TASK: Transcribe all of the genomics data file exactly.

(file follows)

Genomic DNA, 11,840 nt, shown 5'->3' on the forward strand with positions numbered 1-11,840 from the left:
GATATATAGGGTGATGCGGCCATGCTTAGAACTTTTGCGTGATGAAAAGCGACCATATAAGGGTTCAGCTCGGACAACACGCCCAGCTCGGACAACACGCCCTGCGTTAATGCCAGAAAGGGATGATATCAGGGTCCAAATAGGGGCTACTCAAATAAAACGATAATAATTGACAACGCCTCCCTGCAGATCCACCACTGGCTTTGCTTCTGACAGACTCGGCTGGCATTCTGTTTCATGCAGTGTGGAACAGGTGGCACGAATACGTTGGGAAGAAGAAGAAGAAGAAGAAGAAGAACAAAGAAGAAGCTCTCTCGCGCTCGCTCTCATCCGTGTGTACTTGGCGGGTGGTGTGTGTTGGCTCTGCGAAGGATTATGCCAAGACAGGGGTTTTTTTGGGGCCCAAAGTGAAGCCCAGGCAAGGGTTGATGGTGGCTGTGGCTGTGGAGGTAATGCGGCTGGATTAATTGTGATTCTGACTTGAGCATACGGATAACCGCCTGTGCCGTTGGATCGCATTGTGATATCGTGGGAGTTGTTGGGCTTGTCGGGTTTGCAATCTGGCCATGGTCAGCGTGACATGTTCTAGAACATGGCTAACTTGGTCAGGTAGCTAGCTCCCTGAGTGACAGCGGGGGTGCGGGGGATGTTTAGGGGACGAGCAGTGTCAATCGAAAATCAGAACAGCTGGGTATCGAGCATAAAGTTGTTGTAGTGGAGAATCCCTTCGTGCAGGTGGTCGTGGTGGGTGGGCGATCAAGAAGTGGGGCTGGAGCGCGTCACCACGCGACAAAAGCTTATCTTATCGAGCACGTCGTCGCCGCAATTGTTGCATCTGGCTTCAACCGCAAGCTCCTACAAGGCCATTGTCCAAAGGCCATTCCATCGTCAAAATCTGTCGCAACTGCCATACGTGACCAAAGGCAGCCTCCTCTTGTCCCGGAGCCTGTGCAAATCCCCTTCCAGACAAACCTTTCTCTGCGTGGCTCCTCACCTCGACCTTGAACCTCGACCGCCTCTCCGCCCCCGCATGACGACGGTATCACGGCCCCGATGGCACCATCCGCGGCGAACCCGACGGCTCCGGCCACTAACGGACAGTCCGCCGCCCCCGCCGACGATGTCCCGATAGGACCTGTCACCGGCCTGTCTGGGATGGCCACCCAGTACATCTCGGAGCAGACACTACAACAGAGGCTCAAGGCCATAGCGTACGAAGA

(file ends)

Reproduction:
Genomic DNA, 11,840 nt, shown 5'->3' on the forward strand with positions numbered 1-11,840 from the left:
GATATATAGGGTGATGCGGCCATGCTTAGAACTTTTGCGTGATGAAAAGCGACCATATAAGGGTTCAGCTCGGACAACACGCCCAGCTCGGACAACACGCCCTGCGTTAATGCCAGAAAGGGATGATATCAGGGTCCAAATAGGGGCTACTCAAATAAAACGATAATAATTGACAACGCCTCCCTGCAGATCCACCACTGGCTTTGCTTCTGACAGACTCGGCTGGCATTCTGTTTCATGCAGTGTGGAACAGGTGGCACGAATACGTTGGGAAGAAGAAGAAGAAGAAGAAGAAGAACAAAGAAGAAGCTCTCTCGCGCTCGCTCTCATCCGTGTGTACTTGGCGGGTGGTGTGTGTTGGCTCTGCGAAGGATTATGCCAAGACAGGGGTTTTTTTGGGGCCCAAAGTGAAGCCCAGGCAAGGGTTGATGGTGGCTGTGGCTGTGGAGGTAATGCGGCTGGATTAATTGTGATTCTGACTTGAGCATACGGATAACCGCCTGTGCCGTTGGATCGCATTGTGATATCGTGGGAGTTGTTGGGCTTGTCGGGTTTGCAATCTGGCCATGGTCAGCGTGACATGTTCTAGAACATGGCTAACTTGGTCAGGTAGCTAGCTCCCTGAGTGACAGCGGGGGTGCGGGGGATGTTTAGGGGACGAGCAGTGTCAATCGAAAATCAGAACAGCTGGGTATCGAGCATAAAGTTGTTGTAGTGGAGAATCCCTTCGTGCAGGTGGTCGTGGTGGGTGGGCGATCAAGAAGTGGGGCTGGAGCGCGTCACCACGCGACAAAAGCTTATCTTATCGAGCACGTCGTCGCCGCAATTGTTGCATCTGGCTTCAACCGCAAGCTCCTACAAGGCCATTGTCCAAAGGCCATTCCATCGTCAAAATCTGTCGCAACTGCCATACGTGACCAAAGGCAGCCTCCTCTTGTCCCGGAGCCTGTGCAAATCCCCTTCCAGACAAACCTTTCTCTGCGTGGCTCCTCACCTCGACCTTGAACCTCGACCGCCTCTCCGCCCCCGCATGACGACGGTATCACGGCCCCGATGGCACCATCCGCGGCGAACCCGACGGCTCCGGCCACTAACGGACAGTCCGCCGCCCCCGCCGACGATGTCCCGATAGGACCTGTCACCGGCCTGTCTGGGATGGCCACCCAGTACATCTCGGAGCAGACACTACAACAGAGGCTCAAGGCCATAGCGTACGAAGA